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"Thirsting for Life"

Presented on The Lutheran Hour on March 12, 2023
By Rev. Dr. John Nunes, Guest Speaker
Copyright 2024 Lutheran Hour Ministries

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Text: John 4

"She did not need any therapist to help her see how she was feeling. She did not need to take any personal inventory to know something was missing. She was spiritually dehydrated, socially isolated. Something was missing, achingly remiss. She was suffering from an unquenchable thirst inside a flood of guilt, until she met this man, this pilgrim traveler, from another religion, race, and place." David Brooks, writing in The New York Times, speaks to the rising tide of negativity and unhappiness in our world. Brooks goes on to suggest that most people especially politicians—who are, of course, people too—equate happiness with material- or money-based success.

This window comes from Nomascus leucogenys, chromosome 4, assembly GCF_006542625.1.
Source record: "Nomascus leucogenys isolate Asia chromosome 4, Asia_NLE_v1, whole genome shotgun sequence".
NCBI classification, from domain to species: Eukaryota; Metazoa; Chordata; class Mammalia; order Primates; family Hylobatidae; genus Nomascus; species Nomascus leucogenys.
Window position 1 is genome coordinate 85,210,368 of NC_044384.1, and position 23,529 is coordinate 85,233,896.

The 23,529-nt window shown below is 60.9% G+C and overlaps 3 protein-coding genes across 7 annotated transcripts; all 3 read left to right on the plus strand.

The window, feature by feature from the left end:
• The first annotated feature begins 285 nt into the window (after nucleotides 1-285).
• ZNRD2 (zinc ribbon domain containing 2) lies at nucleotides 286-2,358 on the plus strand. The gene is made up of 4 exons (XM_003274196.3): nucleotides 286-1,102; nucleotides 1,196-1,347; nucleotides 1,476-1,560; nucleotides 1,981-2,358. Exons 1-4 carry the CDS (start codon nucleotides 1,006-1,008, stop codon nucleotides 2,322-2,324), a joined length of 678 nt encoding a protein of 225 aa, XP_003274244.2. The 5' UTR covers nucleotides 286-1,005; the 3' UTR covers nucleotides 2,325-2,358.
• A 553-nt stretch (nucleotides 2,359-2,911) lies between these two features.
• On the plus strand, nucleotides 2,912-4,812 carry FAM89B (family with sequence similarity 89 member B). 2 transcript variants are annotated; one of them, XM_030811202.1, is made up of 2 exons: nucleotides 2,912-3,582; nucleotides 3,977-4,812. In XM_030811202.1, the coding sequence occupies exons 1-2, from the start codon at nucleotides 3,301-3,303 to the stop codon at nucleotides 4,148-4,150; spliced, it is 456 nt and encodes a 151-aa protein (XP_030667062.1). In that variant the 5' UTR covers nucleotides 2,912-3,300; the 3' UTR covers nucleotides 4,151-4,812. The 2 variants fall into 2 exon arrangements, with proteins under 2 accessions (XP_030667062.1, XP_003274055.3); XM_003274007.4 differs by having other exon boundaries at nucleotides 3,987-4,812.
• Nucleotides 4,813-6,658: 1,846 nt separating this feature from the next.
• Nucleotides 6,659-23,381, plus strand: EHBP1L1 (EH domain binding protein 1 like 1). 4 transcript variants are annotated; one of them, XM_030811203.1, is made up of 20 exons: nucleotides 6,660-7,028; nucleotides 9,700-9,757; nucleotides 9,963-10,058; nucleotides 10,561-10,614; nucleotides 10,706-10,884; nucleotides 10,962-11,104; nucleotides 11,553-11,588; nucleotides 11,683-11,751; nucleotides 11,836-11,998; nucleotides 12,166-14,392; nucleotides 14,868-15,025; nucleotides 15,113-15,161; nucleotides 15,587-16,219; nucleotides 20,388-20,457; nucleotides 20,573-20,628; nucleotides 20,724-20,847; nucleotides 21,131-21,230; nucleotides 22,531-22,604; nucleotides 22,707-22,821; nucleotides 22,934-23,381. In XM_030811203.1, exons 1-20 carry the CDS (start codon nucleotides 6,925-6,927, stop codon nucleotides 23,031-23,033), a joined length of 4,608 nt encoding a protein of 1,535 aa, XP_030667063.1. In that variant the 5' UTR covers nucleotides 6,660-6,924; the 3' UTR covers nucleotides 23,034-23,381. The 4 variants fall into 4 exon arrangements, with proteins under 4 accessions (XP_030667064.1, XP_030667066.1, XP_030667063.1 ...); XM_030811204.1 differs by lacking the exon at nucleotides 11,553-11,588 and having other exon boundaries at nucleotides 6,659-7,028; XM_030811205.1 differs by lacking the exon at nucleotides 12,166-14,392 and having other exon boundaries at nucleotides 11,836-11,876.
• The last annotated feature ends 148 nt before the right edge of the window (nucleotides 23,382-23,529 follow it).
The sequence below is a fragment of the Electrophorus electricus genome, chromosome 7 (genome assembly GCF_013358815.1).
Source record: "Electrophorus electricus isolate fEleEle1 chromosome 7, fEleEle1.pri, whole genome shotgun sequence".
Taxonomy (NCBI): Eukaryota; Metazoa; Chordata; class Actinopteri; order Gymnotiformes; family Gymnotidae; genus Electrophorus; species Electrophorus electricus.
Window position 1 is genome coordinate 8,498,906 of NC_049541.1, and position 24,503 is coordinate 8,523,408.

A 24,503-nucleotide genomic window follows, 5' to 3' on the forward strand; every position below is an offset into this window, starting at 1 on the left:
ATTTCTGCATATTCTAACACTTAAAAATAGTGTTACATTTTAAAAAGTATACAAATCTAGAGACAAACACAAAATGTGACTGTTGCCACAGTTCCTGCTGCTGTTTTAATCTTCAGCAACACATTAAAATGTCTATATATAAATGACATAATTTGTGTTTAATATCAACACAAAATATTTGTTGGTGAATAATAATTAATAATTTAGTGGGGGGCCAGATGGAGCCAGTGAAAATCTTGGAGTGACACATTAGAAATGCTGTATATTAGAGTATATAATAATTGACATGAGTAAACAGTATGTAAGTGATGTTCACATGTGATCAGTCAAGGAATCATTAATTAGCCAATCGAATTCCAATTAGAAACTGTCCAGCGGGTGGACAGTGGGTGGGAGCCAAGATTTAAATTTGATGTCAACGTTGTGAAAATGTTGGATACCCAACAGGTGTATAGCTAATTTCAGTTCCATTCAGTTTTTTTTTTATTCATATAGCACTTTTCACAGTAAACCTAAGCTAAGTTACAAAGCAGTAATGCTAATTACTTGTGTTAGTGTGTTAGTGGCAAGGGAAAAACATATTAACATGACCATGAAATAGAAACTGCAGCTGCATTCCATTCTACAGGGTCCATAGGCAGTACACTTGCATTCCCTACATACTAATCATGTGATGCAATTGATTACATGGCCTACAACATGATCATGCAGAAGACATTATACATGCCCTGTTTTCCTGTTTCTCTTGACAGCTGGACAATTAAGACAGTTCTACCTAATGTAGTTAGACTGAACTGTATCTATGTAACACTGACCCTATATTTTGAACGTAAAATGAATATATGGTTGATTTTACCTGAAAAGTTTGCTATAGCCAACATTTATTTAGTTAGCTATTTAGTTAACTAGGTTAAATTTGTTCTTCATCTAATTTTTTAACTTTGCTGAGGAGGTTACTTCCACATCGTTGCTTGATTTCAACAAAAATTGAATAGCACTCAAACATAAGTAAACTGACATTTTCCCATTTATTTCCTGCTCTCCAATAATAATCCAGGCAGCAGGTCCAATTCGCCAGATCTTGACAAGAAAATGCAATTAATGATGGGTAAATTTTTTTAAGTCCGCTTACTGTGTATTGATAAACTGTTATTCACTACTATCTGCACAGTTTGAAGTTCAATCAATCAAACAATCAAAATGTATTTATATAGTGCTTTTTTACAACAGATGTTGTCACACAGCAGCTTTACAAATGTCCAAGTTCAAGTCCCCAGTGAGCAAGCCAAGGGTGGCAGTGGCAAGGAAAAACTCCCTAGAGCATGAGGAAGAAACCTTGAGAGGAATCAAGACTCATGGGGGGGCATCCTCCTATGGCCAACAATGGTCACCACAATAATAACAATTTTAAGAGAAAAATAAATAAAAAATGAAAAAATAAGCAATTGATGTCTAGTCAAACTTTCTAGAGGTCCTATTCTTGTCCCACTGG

This is a fiction and a falsehood the haves are as unhappy as the economic have-nots. You can arrive at the top of the hill of life and realize you're standing alone, lonely, and unfulfilled. There's still a missing ingredient; you own a house but have no home. Something is missing like a tune without a tone, ice-cream with a cone, a sim card without a phone, a building with no cornerstone. Something is missing.

One thing that is not missing from John's Gospel is the presence of water. The theologian, Reed Lessing, showed me something in the book of John that you cannot unsee once you see it: the way in which water flows thematically through the first seven chapters of that Fourth Gospel. In John 1 that fiery field preacher comes blazing from the wilderness into Bethany to the Jordan River, pointing to the Lamb of God he says in verses 31 and 33: "I came baptizing with water, that Jesus might be revealed." "He on whom you see the Spirit descend and remain, this is Jesus who baptizes with the Holy Spirit." Water is life.